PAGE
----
Sorry to ask this of you but I cannot see an e-mail address for Ladybird.
zig said…
Dear Layla,

On the previous comment thread you wrote:

The ONLY thing that gives me Hope is the Iraqi Resistance.

On this matter we couldn't be in more complete and full agreement - and the thing is, I am not Iraqi, I'm part of the (immensely) Lucky Ones who get to watch Hell from the outside.

So to be more down to earth I'l rephrase what I said in an earlier comment: I believe we'll owe the Iraqi Resistance more than freedom, I believe we'll owe them life itself.

This said, I just found a great article ("The Age of Mammals:
Looking Back on the First Quarter of the Twenty-First Century", by Rebecca Solnit) that starts to give a glimpse of the New World that will come about BECAUSE of the Iraqi Resistance. It's written from a point of view set in the future, and I can't resist quoting at least this exverpt:

The World Court and related human rights, environmental rights, and criminal courts became more powerful presences as the sun set on the era of nation-state. Multiple changes often combined into scenarios impossible to foresee: for example, the belated U.S. recognition in 2011 that the International Criminal Court did indeed have war-crimes jurisdiction over Americans coincided with the worldwide anti-incarceration movement. This explains why, for example, former President Bush the Younger, extradited from Paraguay and found guilty in 2013, was never imprisoned, but sentenced to spend the rest of his life working in a Fallujah diaper laundry. (People who are still bitter about his reign are bitter too that the webcam there suggests, even at his advanced age, he still enjoys this work that accords so well with his skill-set.) His assets -- along with those of his Vice President, and of Halliburton, Bechtel, Exxon, and other war profiteers -- were famously awarded to the Vietnamese Buddhist Commission for the Iraqi Transition. After almost a decade of the bitterest bloodshed, Iraq, too, had broken into five nations, but by this time so many nation-states were being reorganized into more coherent units that the Iraqi transition, led by the Women's Alliance of Islamic Feminists (nicknamed the Islamofeminists), was surprisingly peaceful when it finally came.

I think the author still buys a bit too much into the "Iraqis will inevitably start killing each other aftter the US leaves" cliché, but the point I's like to make is that that we ALREADY owe the Iraqi Resistance the fact that it's now even CONCEIVABLE to imagine a future on Earth which for all practical matters is as close to Utopia as it gets.

I believe so strongly in such things I can't imagine a greater gift or privilege to myself than visiting Iraq one day, hopefully soon, soon as an esteemed and invited guest of the Iraqi people.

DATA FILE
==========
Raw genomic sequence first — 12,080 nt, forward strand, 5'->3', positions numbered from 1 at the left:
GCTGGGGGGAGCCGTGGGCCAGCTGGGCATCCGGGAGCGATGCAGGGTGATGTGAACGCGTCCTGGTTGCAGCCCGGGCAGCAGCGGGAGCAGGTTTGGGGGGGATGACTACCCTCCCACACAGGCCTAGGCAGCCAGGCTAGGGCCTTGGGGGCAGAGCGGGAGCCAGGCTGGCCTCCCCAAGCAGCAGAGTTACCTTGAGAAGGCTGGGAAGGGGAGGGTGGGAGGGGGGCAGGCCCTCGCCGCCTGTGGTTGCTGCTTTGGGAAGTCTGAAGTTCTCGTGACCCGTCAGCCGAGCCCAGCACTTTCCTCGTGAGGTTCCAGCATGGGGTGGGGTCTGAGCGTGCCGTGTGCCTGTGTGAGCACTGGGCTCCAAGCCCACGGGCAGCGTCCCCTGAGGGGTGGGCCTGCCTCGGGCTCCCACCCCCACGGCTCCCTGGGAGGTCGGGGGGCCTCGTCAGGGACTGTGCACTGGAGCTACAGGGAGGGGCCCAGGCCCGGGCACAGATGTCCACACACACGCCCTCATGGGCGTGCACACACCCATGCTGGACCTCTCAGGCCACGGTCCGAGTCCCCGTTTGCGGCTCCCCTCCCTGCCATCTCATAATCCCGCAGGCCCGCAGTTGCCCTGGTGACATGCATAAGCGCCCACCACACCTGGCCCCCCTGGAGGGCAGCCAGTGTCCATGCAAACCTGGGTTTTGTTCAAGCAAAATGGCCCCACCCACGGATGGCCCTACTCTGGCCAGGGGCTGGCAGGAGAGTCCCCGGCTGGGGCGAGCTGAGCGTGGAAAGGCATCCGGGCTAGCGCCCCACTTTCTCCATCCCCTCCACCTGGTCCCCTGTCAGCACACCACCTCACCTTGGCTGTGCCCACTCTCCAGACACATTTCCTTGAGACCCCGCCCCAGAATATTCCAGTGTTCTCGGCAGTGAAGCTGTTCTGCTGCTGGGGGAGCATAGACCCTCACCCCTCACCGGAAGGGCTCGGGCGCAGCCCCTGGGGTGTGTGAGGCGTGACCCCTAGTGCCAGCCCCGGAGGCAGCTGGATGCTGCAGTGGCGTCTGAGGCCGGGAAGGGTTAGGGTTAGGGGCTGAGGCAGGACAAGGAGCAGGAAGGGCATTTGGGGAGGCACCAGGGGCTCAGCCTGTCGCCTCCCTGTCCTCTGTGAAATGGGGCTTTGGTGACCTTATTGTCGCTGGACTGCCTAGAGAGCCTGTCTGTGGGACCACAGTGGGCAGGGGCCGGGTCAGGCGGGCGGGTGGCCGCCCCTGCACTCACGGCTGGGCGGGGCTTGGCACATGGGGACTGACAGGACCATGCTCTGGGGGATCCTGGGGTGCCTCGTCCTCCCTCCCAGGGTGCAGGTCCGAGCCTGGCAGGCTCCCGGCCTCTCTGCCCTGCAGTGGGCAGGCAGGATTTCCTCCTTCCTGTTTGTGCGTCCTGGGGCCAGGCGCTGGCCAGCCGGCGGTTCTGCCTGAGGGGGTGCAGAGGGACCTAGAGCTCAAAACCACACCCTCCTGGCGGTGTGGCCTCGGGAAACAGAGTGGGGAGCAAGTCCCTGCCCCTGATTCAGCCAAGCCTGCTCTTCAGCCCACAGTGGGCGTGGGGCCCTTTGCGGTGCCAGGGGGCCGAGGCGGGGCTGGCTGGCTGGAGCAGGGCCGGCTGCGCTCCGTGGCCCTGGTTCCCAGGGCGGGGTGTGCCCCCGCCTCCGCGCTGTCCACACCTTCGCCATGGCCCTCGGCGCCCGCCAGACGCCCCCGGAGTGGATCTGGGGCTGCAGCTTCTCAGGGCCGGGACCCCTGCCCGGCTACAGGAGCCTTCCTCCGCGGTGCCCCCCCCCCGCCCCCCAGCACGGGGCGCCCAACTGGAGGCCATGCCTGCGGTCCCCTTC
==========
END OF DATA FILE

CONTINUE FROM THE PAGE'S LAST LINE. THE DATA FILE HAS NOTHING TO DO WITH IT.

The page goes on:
Anonymous said…
Dear Layla,

Great text, beautifully written, as always. I'm sending it to all my contacts, lest they forget all the Iraqis who are suffering...

And if they really want to make a difference and show they care, they can help an Iraqi child, victim of the brutal occupation.

I just read the following appeal to help Marwa on:
http://www.thewomaniwasblog.blogspot.com/


A woman who loves Iraq
Anonymous said…
Oh my dear Layla, what a powerful and astute article..You are God's gift to the Iraqi people and not just for christmas...We are blessed..
God bless your heart, your soul, your mind, your body, your work and everything about you.Ameen.
Anonymous said…
Hi Layla

Thank you for being the messenger :)

indigo

I don't know what is the problem but this the first time I hear about it.

Maybe it is the spam filter, please try not to use a proxy server.

Please, I really don't know the cause I want to solve it.

You can email me on:

nbaban@gmail.com

Thank Layla again and thank indigo for mentioning this.
Anonymous said…
I think Maliki would have had something to celebrate if he liberated Najaf. What a hollow and meaningless ceremony the turning over of Najaf was. That's plain despicable. Freedom is not something some occupier gives you Mr. Maliki, it only has meaning if you take it using the same means the occupier used to take it from you in the first place.
Layla Anwar said…
Dear Zig,

Parts of this piece are absolutely brilliant. Thank you for sharing it.
Keep an eye on my next article. Your enthusiasm has partly inspired it.
Anonymous said…
screw all the Camel Jockys...bombs away..... rag head
Anonymous said…
or a letter to father christmas . . .

this would perhaps fit more neatly under your last post, 'a letter to a GI'. Anyway, i wonder what would happen if father christmas in the republican town of North Pole, Alaska, were to recieve a thousand letters from Iraqi children , asking for peace on earth, their parents back, clothes on their backs.. . beckoning the spirit of christmas. .. . what would he say to that?

Popular posts from this blog

Another IRAQI HERO : Muntather Al-Zaidi.

The World as a Mental Asylum

USA Iran Iraq and the clowns of Left Leanings.